Quick Guide to Buying a Condo

by on April 25, 2012Shannon O'Brien

They’re typically smaller than single-family homes and they require far less upkeep. Yet the process of purchasing a condo may be far more detailed than that of purchasing a house. You see, the more players there are in a real estate transaction, the trickier it becomes, and that is certainly true when buying a condo.

Some of the advantages to purchasing a condominium rather than a single-family home include the obvious facts that condos are typically less expensive and may offer more amenities. Let’s take a look at some of the other advantages.

Advantages of Buying a Condo

  • buying a condoMaintenance chores are greatly reduced for condo owners. Although there may be landscaping in front of your unit, it is typically (though not always) up to the homeowners association (HOA) to maintain it. The same holds true for the roof, fencing and other items.
  • The typical HOA maintenance fee imposed on owners includes paying for items such as water, trash collection and sewer fees. Insurance is also paid for by the HOA, bringing down the cost of living in a condo even more, although you will still need to insure the contents of your condo.
  • The appearance of the complex and issues such as noise and other types of disturbances are regulated by the HOA.
  • Condominiums may offer more security than a single-family home. Many have doormen, guards or gates at the entry. The proximity of neighbors also adds a certain level of security that may not be present in an area’s single-family home selection.

Potential Drawbacks of Purchasing a Condo

The proximity of neighbors, while listed as an advantage, may be a disadvantage for those who crave privacy. The HOA, while advantageous for many reasons, may be intrusive and dictate unreasonable restrictions. Condos tend to have less storage space than single-family homes, a concern especially for families with lots of “stuff.”

When you purchase a house, unless it sits on leasehold property, you are also buying the land beneath it. Not so with a condo. In most instances you will own only the space inside the unit and share ownership in the common areas of the complex. Your share of the common areas, however, does not grant you the right to alter them in any way. So, although you may despise the tree in front of your unit, you are not allowed to remove it unless the HOA approves.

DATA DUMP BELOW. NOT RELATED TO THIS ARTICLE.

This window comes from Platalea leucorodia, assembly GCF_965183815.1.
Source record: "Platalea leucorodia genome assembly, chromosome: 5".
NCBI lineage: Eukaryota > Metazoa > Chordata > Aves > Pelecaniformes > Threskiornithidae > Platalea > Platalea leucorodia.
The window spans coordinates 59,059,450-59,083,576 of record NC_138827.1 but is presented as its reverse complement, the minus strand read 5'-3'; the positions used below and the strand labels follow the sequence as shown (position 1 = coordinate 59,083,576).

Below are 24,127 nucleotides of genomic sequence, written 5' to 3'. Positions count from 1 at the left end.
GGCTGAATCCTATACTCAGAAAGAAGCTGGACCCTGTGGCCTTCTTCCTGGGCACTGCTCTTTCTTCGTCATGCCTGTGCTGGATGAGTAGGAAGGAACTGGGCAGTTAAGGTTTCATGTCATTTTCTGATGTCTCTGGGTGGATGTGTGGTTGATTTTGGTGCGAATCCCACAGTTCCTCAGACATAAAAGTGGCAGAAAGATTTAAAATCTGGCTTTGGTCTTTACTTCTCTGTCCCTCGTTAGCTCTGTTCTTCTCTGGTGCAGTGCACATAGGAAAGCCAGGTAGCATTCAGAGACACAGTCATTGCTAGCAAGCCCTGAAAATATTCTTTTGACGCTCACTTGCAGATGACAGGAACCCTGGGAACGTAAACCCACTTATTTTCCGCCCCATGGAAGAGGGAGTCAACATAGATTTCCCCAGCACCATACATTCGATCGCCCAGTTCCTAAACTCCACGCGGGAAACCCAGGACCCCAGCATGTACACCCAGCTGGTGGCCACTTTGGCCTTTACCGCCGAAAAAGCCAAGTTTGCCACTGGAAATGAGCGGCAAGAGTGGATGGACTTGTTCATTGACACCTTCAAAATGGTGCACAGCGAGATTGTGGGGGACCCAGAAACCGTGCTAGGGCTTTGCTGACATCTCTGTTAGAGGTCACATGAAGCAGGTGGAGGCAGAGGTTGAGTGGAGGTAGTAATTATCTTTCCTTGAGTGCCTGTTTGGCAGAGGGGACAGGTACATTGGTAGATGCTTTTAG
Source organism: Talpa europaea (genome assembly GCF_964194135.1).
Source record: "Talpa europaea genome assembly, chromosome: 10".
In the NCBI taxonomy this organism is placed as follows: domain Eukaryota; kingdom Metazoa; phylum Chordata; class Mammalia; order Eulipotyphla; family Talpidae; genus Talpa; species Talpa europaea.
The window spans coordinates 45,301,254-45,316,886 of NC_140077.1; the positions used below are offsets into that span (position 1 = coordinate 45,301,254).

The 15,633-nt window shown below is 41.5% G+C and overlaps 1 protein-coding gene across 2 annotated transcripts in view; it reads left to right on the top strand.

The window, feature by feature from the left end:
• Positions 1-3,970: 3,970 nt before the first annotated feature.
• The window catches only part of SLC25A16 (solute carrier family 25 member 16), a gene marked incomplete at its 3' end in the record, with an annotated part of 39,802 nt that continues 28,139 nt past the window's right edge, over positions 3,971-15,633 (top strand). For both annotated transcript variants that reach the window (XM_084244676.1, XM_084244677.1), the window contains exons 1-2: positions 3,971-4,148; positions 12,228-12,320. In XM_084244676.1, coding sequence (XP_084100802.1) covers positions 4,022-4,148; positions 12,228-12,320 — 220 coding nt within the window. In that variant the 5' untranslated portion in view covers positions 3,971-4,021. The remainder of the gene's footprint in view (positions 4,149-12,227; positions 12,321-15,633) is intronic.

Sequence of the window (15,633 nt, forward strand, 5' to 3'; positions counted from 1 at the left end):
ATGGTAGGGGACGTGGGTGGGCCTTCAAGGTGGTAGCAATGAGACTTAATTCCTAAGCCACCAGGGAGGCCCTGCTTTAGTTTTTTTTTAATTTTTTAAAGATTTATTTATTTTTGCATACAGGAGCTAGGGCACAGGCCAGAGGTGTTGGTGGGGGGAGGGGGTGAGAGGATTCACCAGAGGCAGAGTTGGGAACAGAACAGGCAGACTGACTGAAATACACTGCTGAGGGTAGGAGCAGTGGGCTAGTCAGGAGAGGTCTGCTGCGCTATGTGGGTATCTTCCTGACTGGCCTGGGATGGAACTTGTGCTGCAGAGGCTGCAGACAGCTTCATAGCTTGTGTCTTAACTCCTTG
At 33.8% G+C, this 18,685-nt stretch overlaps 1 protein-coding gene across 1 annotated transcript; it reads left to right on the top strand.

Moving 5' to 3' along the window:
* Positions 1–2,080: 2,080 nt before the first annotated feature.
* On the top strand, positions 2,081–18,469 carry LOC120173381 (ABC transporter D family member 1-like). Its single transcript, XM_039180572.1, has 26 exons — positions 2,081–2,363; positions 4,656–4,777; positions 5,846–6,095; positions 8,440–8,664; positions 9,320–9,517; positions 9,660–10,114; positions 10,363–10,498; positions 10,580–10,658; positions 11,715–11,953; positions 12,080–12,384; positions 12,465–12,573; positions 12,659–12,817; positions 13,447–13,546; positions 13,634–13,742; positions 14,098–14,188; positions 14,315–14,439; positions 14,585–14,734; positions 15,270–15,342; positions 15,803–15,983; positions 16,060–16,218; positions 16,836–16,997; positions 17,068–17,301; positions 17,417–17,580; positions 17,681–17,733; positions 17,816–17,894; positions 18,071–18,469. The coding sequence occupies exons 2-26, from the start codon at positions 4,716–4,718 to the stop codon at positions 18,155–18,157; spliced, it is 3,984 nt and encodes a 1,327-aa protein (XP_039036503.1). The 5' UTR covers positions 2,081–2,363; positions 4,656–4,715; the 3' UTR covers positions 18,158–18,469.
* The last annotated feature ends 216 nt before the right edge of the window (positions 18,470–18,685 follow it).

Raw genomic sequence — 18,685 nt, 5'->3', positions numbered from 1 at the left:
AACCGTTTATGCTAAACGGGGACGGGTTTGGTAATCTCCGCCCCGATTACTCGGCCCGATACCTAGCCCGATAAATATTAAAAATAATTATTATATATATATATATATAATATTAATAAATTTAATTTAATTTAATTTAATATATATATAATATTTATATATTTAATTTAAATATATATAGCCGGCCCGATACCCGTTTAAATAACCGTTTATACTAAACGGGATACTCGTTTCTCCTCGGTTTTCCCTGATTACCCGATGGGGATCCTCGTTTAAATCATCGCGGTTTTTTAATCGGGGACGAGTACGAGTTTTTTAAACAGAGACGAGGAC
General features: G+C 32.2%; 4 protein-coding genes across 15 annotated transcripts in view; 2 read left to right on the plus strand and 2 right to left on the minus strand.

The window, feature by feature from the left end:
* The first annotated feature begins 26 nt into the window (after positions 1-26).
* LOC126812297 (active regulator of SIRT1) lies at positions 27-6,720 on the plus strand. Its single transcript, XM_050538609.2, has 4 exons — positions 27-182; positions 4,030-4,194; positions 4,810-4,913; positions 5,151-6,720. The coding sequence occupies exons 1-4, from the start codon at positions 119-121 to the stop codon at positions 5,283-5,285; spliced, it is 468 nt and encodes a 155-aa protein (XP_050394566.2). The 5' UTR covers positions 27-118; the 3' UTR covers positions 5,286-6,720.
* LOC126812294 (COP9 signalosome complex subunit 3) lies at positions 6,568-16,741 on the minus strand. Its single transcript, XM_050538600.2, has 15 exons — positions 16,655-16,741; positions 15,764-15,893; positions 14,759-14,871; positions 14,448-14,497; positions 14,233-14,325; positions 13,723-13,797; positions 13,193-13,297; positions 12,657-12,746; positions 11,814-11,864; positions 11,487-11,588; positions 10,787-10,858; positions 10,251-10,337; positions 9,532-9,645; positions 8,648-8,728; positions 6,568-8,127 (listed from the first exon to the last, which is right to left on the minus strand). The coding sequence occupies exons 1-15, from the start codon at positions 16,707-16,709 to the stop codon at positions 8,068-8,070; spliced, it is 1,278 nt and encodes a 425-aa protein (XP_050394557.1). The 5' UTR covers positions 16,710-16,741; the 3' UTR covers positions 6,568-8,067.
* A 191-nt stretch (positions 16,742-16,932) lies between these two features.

The Condo Purchase Process

If you’ve purchased a house before, you’ll notice that the condo purchase requires far more paperwork. This is because the seller must provide the buyer with certain HOA documents, which vary by state. These documents may include:

  • Covenants, Conditions & Restrictions (CC&Rs)
  • HOA budget
  • Bylaws
  • HOA meeting minutes

Each document in the HOA package provides valuable information. The meeting minutes let you know the type of issues that the board deals with frequently and whether there have been discussions regarding raising fees or if they are considering special assessments.

By far, the most important documents are the HOA’s financials, especially the reserve balance, sometimes called “reserve funds,” or “reserves.”  This is money set aside to cover major repairs or for replacement or maintenance of common area elements, such as a broken sewer line. A well-funded reserve account ensures you that there will most likely not be future special assessments imposed on the owners.

Another red flag to look for in the HOA documents is the number of non-owner occupied units. There are several reasons that a large number of tenants make the condo less attractive. First, many lenders won’t finance a condo in a complex with a tenant ratio over 25 percent.

Next, tenants don’t have the same incentive as owners to keep the property maintained so an overabundance of them may tend to bring down the value of the complex.

Lots of tenants also means a noisier environment and heavier usage of common area amenities such as the pool and exercise equipment, according to Robert Irwin, author of “Tips and Traps When Buying a Condo, Co-op, Or Townhouse.” Irwin suggests looking for a complex with 10 percent or fewer tenant-occupied units.

If you have any questions about anything in the HOA documents, consult an attorney before signing an agreement to purchase the condo. Since these documents govern how you can use your unit and the future costs of owning it, you owe it to yourself to understand every word.

{ 2 comments… read them below or add one }

Lauren Miller August 26, 2014 at 6:04 pm

I am interested in buying a condo in Damariscotta, Maine. It has been foreclosed and is currently bank owned and the entire building is up for sale. The thing that concerns me is there are only nine of the twenty one units occupied. The others are up for sale but I know they have been for sale for at least a couple of years. The reserve account was 75 k, I do not know if that is sufficient or not. I think I need to get your guide on purchasing a Condo…..Any advice you can offer would be greatly appreciated. Thank you. Lauren Miller


Gail April 9, 2013 at 11:39 am

Dear Shannon O’Brien,In your April 25, 2012 article “quick guide to buying a condo” would you be willing to specify some of the “several reasons that a large number of tenants make the condo less attractive” other than the finance issue you mentions in the article. I am heading a committee trying to get our condo by laws changed to include a lease cap. It is a hard sell for some unit owners. Further information might provide other good reasons to include in selling the amendment. Thank you. Gail


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